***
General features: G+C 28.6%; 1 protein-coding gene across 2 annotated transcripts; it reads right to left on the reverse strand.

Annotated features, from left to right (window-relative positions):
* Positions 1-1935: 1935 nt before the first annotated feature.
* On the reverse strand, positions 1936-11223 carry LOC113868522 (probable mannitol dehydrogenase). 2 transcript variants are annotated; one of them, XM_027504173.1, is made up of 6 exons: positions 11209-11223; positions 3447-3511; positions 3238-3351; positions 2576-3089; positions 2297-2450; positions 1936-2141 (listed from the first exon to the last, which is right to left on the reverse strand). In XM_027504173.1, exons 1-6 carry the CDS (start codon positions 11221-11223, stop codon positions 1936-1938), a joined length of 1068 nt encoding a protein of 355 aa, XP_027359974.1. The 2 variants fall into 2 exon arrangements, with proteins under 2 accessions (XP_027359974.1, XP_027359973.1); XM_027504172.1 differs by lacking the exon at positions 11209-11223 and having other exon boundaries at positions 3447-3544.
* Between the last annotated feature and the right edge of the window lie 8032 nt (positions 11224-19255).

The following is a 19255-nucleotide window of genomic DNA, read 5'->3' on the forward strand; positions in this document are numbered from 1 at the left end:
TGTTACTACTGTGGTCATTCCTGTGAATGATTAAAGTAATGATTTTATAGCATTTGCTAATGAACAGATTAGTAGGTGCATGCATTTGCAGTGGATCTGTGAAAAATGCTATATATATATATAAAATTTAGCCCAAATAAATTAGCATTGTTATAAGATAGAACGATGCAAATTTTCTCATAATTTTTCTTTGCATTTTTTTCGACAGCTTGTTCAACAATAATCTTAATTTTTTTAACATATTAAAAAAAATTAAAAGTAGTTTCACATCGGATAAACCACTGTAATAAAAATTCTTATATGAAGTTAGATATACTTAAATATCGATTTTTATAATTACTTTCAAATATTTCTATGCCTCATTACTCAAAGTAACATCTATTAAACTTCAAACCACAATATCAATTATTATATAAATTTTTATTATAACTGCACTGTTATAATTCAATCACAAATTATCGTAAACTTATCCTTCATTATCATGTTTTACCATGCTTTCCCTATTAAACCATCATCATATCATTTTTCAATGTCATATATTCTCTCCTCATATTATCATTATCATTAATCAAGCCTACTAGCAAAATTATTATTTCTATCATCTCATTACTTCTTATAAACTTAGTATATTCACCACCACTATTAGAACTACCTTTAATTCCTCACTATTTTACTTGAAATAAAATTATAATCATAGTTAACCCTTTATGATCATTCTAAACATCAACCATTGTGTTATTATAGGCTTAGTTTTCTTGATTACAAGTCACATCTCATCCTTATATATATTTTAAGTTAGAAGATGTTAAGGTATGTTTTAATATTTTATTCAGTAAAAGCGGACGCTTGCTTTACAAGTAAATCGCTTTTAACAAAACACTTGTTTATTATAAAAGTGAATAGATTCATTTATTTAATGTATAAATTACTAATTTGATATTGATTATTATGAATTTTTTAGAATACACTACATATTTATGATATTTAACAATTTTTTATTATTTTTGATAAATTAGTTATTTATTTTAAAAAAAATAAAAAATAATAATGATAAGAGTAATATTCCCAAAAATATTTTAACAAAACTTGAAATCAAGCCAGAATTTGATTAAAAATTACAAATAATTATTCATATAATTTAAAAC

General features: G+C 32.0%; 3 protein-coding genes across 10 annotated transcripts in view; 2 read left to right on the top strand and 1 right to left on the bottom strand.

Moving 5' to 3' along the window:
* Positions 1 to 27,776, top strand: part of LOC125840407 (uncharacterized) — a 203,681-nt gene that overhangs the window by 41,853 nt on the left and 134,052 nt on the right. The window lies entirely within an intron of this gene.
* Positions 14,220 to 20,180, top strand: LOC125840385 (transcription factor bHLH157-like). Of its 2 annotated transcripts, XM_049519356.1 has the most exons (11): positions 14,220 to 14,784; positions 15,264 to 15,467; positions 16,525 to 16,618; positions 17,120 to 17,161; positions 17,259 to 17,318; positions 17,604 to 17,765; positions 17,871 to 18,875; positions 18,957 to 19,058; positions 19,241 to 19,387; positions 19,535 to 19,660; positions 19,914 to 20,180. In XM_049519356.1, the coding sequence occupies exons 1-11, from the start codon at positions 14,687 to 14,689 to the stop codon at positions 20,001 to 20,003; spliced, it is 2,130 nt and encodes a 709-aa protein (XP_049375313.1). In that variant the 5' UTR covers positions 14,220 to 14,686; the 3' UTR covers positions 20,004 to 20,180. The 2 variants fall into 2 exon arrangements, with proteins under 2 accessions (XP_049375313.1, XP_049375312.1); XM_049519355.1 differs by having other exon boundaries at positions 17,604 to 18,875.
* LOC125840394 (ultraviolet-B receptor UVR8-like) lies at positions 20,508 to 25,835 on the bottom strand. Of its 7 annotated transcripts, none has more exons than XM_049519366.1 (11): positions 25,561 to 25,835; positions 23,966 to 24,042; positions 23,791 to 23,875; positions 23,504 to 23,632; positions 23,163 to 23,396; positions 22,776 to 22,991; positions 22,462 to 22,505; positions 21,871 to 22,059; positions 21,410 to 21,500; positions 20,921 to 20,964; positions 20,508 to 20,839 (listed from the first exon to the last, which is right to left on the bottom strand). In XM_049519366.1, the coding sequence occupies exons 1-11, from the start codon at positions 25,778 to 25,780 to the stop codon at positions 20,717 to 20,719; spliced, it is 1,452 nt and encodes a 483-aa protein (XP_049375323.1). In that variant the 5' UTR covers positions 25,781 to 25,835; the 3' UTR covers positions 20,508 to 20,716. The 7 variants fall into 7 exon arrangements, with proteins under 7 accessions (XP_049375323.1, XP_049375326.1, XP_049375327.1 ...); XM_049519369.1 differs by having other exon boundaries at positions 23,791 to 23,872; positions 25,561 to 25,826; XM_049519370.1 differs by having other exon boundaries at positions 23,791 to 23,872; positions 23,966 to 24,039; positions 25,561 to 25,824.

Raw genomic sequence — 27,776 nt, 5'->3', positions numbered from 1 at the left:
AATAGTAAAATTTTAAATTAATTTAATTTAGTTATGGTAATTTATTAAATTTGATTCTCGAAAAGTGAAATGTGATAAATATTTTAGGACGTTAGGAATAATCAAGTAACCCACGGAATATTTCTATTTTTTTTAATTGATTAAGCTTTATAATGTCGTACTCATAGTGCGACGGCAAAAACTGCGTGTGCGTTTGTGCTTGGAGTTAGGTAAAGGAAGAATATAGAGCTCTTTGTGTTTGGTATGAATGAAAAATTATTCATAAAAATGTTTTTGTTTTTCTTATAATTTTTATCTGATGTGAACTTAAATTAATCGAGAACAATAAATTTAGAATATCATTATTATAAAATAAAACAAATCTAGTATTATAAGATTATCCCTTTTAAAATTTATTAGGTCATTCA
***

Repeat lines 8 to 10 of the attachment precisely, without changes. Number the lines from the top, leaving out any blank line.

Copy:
General features: G+C 32.0%; 3 protein-coding genes across 10 annotated transcripts in view; 2 read left to right on the top strand and 1 right to left on the bottom strand.

Moving 5' to 3' along the window:
* Positions 1 to 27,776, top strand: part of LOC125840407 (uncharacterized) — a 203,681-nt gene that overhangs the window by 41,853 nt on the left and 134,052 nt on the right. The window lies entirely within an intron of this gene.